W. Tennis: Gibbs, Burdette earn high seeds

May 23, 2012, 1:38 a.m.
W. Tennis: Gibbs, Burdette earn high seeds
(SIMON WARBY/The Stanford Daily)

The Stanford women’s tennis team saw its hopes for a second national title in three years crushed in a 4-2 loss to USC on Saturday, but four Cardinal players, sophomore Nicole Gibbs, junior Mallory Burdette, junior Stacey Tan and freshman Ellen Tsay, remain in Athens, Ga., to represent Stanford in the NCAA Singles and Doubles Championships this week.

Despite Saturday’s abrupt ending to the team’s season, Gibbs said that it provides an opportunity for the returning group to learn and improve for next year’s dual-match season.

“Our coaches and our captain [senior Veronica Li] spoke in the locker room afterwards,” Gibbs said. “We reflected on the match, as we do after any loss or any win. This team has been through a lot of adversity, and it was a good moment to observe the year and figure out how we can grow from it.”

However, No. 3 seed Gibbs and her Cardinal teammates will have little time to reflect, as they must quickly refocus their attention from team play to the NCAA Singles and Doubles Championships, which commence on Wednesday for singles and Thursday for doubles.

“There is definitely a different mental aspect when playing individually,” Gibbs said, “because if you lose, you’re done. Your teammates aren’t there to bail you out.”

Gibbs, the top-seeded Stanford player, manned court one for the Cardinal all season and put up a 31-5 overall record. She captured the ITA Northwest Regional Championship in October, the first singles title of her career, and captured her second title on April 29, winning the Pac-12 Championship. Riding an 11-match win streak, the All-American is entering the tournament with reserved confidence.

“I don’t think this tournament will define me one way or another,” she explained. “I’ve had validating performances in other individual tournaments this year, I’ve felt comfortable with my dual record and I’ve felt like I’ve played well. I’m going in with a lot of confidence, but the draw is stacked with the best players in the country so it’ll be a challenge.”

She opens play against Virginia’s Emily Fraser on Wednesday, whom she described as having “an all-court game style with a big serve.” No. 5 seed Mallory Burdette will take on South Carolina State’s Maria Craciun, and No. 25 seed Stacey Tan will face Rice’s Natalie Beazant.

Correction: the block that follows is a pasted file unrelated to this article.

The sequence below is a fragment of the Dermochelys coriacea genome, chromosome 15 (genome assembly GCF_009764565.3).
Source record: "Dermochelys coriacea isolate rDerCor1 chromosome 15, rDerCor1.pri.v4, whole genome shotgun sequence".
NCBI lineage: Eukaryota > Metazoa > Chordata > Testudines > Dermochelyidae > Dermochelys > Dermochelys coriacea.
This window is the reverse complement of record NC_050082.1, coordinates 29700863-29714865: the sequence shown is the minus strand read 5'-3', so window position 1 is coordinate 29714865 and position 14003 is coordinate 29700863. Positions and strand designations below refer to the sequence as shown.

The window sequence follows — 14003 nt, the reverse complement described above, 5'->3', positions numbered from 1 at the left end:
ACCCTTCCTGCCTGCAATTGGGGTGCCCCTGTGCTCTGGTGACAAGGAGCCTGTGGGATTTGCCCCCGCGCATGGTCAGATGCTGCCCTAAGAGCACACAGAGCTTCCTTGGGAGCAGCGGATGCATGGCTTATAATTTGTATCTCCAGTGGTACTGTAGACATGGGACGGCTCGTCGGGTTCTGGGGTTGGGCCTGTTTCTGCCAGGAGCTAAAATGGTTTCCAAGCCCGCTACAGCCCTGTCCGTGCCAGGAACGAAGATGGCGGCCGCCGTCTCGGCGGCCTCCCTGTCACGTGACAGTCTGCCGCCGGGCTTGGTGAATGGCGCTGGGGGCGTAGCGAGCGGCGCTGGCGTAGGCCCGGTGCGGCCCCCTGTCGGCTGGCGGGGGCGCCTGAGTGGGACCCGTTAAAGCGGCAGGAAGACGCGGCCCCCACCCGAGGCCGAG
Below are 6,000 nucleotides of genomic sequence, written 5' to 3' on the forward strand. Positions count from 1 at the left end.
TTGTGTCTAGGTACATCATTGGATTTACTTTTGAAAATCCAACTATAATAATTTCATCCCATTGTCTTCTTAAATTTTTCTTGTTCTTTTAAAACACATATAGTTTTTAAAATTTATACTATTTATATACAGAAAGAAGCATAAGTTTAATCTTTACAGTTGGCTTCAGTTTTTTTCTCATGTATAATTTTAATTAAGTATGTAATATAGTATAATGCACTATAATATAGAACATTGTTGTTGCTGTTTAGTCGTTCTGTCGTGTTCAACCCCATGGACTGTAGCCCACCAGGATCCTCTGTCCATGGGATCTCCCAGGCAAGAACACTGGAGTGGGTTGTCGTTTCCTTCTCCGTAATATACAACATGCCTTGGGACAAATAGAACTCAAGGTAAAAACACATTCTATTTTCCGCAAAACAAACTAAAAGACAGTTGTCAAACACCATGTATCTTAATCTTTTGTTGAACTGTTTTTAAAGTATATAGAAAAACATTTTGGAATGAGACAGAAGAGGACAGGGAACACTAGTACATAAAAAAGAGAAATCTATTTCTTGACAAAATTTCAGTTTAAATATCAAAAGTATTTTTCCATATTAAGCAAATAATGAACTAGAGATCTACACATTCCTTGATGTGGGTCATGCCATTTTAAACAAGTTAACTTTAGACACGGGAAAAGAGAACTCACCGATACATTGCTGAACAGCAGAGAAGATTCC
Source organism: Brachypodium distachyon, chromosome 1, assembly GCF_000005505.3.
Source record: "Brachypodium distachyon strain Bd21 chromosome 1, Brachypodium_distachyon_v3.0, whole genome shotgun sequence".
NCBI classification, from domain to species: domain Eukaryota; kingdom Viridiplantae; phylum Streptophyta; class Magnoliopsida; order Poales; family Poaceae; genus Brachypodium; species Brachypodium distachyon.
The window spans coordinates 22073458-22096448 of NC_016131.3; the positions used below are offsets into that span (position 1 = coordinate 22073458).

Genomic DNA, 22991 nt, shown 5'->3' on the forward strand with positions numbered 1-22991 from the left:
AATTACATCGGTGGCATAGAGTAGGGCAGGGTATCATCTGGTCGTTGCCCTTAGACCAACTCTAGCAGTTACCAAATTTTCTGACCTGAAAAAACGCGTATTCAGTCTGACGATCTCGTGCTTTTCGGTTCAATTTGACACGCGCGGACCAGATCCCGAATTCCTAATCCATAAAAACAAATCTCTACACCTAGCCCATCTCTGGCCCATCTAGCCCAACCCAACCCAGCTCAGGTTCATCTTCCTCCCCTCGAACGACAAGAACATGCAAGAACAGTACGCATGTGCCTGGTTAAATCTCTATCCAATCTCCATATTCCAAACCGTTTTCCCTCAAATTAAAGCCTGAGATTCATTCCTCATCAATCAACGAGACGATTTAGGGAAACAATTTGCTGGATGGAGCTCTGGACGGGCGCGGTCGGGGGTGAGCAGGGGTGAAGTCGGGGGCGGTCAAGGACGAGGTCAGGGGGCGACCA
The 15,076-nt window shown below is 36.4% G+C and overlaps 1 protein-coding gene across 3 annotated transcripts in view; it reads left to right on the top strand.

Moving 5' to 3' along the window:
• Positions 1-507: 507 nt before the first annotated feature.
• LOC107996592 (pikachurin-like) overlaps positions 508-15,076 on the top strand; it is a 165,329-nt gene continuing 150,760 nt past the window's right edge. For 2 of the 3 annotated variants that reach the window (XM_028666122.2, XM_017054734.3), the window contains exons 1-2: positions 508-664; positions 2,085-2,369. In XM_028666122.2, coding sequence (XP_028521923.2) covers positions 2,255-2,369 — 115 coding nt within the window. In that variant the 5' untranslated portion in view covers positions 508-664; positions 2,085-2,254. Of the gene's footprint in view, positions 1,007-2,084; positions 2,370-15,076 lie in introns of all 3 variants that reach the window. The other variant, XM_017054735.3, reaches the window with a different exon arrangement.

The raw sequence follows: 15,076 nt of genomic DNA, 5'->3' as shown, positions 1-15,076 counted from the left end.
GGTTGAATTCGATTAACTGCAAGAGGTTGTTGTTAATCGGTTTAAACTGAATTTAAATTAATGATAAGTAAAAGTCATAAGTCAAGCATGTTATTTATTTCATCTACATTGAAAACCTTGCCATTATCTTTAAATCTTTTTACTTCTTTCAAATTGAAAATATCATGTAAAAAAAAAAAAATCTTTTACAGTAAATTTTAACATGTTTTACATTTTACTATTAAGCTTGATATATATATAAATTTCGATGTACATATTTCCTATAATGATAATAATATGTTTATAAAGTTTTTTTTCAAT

Both Craciun and Beazant are unfamiliar opponents for the Cardinal, but if Stanford’s representatives can make it deeper into the tournament, they could encounter more familiar Pac-12 faces.

The doubles tournament commences on Thursday as the second-seeded pairing of Gibbs and Burdette takes on Princeton’s Hilary Bartlett and Lindsay Graff. This will be Gibbs and Burdette’s first opportunity at redemption after losing their doubles match on Saturday to USC’s Sabrina Santamaria and Kaitlyn Christian. Santamaria and Christian are not in the Stanford pair’s quarter of the draw, but Gibbs would relish a rematch on the national stage.

“I have a feeling that, if we were to meet, it would be late in the tournament,” she said. “We would love to make up for those two losses, but it would be a challenge for sure.”

But before focusing on revenge, the dominant pairing of Gibbs and Burdette will have to get past Bartlett and Graff, a first-team All-Ivy League doubles team.

“Personally, I’m focusing on getting a higher percentage of returns in the court, moving across the court to cut off ground strokes and poaching more,” she explained. “[Burdette and I] only experienced two dual-match losses all year so we aren’t making monumental changes, but we do have to bring the intensity.”

Tan and Tsay, an at-large selection to compete in the doubles draw, will seek to bring a similar intensity against their opening opponent, No. 8 seed Kristy Frilling and Shannon Mathews of Notre Dame.

Both Stanford pairs will have to adjust to altered rules in comparison to the regular season. Unlike regular season dual matches, where doubles are played as eight-game pro sets, the NCAA doubles tournament will require the best two out of three sets. This, along with singles play, naturally will place significant physical stress on the body.

“I’m definitely waiting for the storm to come,” Gibbs quipped. “But we have all the tools necessary here to deal with it, and we’re all planning on finding a way to keep our bodies running.”

Individual play begins today with Burdette’s match at 9:30 a.m. PDT, followed by Gibbs and Tan at 12:30 p.m. PDT. Doubles play opens on Thursday, May 24, with times to be announced.

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